Britain, much more than any other EU zone country has applied what is known as communitarism to its refugee influx. This means that these communities are left substantially to practise their own way of life wherever they happen to settle in the UK.

This contrasts with the breeding grounds for the zealotry in Europe which are much more fractionated and are therefore much more removed from replicating the traditional family-tribal way of life.

There is however a security benefit of communitarism.

It means or should mean that in law enforcement terms that for refugee settlements of any duration relatives are much more likely to become aware of developing zealotry.

Britain has been confused also by a number of stereotypes about this now manifestly accelerating zealotry.

These have seen perpetrators and likely perpetrators given identi-kit personas of which poverty, alienation, and absence of opportunity have been to the fore.

These stereotypes in turn have been reinforced by a mesh of other such semi-comforting mantras such as that all the killers are young, male, and have some kind of justified underpinning grievance for massacring civilians.

In fact the evidence proves that these killers can just as easily by wealthy, privileged by society, well past youth, and female.

At the base of the entire pattern of attacks is the British horror of putting into the public forum anything at all to do with religion and the way in which it is calculated to inspire what is known in Britain as terrorism, but which religious scholars view as a history of ad hoc attacks by the inspired on anyone within killable reach.

So there is little new in all this , a notion that many in Britain in places of authority, and who should know better, rigorously cling to.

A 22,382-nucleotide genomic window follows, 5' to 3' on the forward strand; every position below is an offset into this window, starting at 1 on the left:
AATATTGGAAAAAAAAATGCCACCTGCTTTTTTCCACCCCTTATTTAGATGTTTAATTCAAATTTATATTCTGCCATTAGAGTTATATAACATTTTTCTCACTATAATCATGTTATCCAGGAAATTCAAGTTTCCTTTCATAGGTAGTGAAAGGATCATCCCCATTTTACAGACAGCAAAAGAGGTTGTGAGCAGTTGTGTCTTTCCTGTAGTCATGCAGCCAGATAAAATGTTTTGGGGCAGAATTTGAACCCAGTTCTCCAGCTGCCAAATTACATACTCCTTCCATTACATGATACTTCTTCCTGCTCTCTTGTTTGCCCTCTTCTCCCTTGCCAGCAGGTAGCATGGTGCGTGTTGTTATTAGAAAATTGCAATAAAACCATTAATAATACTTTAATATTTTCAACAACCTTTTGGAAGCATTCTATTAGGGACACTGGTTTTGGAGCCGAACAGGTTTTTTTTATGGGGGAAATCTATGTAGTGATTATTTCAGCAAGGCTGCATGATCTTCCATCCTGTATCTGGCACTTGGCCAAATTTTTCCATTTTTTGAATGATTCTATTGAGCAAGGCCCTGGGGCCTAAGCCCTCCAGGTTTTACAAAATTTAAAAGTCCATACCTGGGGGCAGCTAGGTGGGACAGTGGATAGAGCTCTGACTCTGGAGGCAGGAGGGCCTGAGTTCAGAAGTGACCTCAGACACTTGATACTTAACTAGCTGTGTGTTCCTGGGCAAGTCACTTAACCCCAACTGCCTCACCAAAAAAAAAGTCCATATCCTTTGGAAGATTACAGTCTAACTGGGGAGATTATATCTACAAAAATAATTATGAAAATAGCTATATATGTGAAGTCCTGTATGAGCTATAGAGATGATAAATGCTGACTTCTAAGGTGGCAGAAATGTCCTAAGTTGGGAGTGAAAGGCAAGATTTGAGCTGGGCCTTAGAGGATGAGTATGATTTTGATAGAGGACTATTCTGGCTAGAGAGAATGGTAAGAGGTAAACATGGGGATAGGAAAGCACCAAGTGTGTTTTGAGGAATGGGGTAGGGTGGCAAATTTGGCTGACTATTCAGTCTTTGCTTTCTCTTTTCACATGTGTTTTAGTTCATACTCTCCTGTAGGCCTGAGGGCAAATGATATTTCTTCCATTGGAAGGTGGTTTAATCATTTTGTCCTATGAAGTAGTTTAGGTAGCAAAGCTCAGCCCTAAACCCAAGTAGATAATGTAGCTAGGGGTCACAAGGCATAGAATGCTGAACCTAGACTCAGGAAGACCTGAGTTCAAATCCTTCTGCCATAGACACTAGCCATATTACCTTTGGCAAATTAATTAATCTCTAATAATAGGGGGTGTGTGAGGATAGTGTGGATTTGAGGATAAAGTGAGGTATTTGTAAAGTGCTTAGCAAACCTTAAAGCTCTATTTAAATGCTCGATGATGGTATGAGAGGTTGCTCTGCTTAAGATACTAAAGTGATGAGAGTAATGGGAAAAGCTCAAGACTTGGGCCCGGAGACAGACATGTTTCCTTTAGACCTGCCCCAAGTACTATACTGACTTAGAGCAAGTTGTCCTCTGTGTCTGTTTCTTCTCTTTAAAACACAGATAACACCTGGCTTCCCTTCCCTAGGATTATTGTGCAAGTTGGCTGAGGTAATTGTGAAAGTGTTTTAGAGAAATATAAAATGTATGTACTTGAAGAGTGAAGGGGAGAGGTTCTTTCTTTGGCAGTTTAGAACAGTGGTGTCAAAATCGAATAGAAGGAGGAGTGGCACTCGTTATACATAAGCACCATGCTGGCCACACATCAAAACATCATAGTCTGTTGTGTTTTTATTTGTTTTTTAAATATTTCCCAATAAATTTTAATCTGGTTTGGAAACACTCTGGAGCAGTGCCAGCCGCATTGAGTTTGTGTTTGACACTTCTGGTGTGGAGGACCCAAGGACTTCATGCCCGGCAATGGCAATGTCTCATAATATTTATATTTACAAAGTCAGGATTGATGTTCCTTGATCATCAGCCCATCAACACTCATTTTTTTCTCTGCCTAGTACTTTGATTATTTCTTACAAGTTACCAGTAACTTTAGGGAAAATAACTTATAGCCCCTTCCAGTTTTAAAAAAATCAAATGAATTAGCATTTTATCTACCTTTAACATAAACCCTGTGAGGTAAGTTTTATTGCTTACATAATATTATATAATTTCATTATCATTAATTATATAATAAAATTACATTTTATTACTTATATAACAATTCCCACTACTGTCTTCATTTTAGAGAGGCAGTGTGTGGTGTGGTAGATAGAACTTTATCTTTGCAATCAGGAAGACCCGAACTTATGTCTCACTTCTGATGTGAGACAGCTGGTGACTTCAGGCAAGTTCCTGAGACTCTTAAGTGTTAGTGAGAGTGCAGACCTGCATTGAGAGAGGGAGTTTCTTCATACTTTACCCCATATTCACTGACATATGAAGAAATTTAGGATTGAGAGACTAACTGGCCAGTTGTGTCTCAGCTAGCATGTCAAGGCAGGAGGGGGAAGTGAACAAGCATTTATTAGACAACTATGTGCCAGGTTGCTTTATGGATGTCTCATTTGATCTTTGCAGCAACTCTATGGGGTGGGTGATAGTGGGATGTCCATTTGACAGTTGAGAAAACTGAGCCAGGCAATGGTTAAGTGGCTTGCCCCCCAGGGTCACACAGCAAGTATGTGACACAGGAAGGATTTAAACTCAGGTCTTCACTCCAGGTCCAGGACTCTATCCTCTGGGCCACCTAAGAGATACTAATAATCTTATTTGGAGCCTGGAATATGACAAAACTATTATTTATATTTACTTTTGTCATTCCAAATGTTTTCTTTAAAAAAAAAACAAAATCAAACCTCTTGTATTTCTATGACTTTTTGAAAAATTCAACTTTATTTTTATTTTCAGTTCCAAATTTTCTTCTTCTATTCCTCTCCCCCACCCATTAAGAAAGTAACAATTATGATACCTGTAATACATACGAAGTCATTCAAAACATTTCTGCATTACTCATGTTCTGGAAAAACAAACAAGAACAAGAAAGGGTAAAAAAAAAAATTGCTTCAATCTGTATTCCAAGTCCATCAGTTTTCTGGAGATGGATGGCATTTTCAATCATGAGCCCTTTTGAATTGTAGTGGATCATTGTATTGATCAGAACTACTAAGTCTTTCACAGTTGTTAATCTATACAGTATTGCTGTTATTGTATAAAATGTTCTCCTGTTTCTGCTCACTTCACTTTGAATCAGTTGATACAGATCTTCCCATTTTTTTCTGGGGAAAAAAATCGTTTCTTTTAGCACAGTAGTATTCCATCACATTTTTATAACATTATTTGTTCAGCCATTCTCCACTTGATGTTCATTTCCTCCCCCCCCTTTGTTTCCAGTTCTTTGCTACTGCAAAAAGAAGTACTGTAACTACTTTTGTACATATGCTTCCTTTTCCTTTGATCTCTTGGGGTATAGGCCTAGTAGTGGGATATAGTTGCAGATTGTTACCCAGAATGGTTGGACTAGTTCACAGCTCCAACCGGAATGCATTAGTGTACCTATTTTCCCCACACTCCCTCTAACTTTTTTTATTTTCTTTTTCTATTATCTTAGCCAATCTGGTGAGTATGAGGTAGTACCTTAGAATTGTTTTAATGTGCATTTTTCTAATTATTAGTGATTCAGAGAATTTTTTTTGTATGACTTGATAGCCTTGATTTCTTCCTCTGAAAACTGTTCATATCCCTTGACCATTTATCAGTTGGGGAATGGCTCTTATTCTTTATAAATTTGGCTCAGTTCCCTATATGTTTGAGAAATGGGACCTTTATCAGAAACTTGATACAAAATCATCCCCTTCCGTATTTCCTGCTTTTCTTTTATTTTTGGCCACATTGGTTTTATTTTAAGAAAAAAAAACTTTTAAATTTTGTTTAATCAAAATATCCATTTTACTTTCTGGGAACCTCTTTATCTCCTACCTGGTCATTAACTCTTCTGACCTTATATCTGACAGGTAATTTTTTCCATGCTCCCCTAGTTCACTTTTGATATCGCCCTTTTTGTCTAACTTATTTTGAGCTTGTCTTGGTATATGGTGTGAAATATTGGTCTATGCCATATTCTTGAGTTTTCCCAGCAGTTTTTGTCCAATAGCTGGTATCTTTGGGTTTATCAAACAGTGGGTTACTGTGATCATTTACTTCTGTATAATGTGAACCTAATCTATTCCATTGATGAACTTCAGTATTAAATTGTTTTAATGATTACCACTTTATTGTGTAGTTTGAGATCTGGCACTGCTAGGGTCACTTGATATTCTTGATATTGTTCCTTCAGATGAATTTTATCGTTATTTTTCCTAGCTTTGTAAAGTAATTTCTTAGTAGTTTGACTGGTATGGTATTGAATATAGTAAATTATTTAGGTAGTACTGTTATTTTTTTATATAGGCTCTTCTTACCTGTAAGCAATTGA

Spontaneous murderous attacks with whatever weapon is closest at hand is a familiar theme in the context of this historic religious zealotry.

The issue now is the length of time, and the length of the casualty list, that must pass before the only known and workable response is implemented in the form of sending back to their original countries the relatives of the known perpetrators.

This reprisal is quite simply the only counter-fanaticism strategy that is within the grasp of the British authorities.

Its border statistics have been proved as being wanting. Even if these are in fact performing to specification, the surveillance and apprehension response they are supposed to engender is flawed.

In the nations from which the refugees have poured over three generations law and order is maintained by the secret police.

What was once a touching policy toward religious zealotry has itself become a lethal problem in itself.

The British have always had a kind of reverse pride in failing to understand the East in practical terms.

The critical time line now is the one centred on how long this failure to grasp reality can continue.

| From This email address is being protected from spambots. You need JavaScript enabled to view it. ||  Tuesday 6 June 2017   |||

Published in EXCLUSIVE

British Prime Minister Theresa May called for international regulation of the Internet to combat terrorism at a news conference Sunday as reported by the Daily Caller yesterday. “We cannot allow this ideology the safe space it needs to breed,” May said.

“Yet that is precisely what the Internet and the big companies that provide Internet-based services provide,” May continued. “We need to work with allied democratic governments to reach international agreements that regulate cyberspace to prevent the spread of extremist and terrorism planning.”

|  A The DailyCaller release  ||  June 6, 2017   |||  Watch video here

Published in WORLD
Friday, 28 April 2017 19:53

Emmanuel Macron is Gallic John Key

Only age and hemispheres separate the identical twins of Social Democracy


 Slight of build and with their perma-grins they even look alike. The two clever sticks share similar backgrounds, give a zig-zag or two.

Both are outsiders who put themselves on the inside – and both entered party politics at the same age

Mr Macron is from a wealthy professional family and he went into the Socialist Party.

Mr Key is from a working background and he went into the conservative National Party.

Both made their name and fortunes in big name investment banking, Mr Macron with Rothschild. Mr Key with Merrill Lynch.

Both displaced in their upward trajectory seemingly permanent institutional figures.

Mr Macron has swept away France’s underpinning centrist conservative party, and its leader Francois Fillon.

Both seem from a very early to have seen their destiny in politics. Both in their different ways are dedicated family men.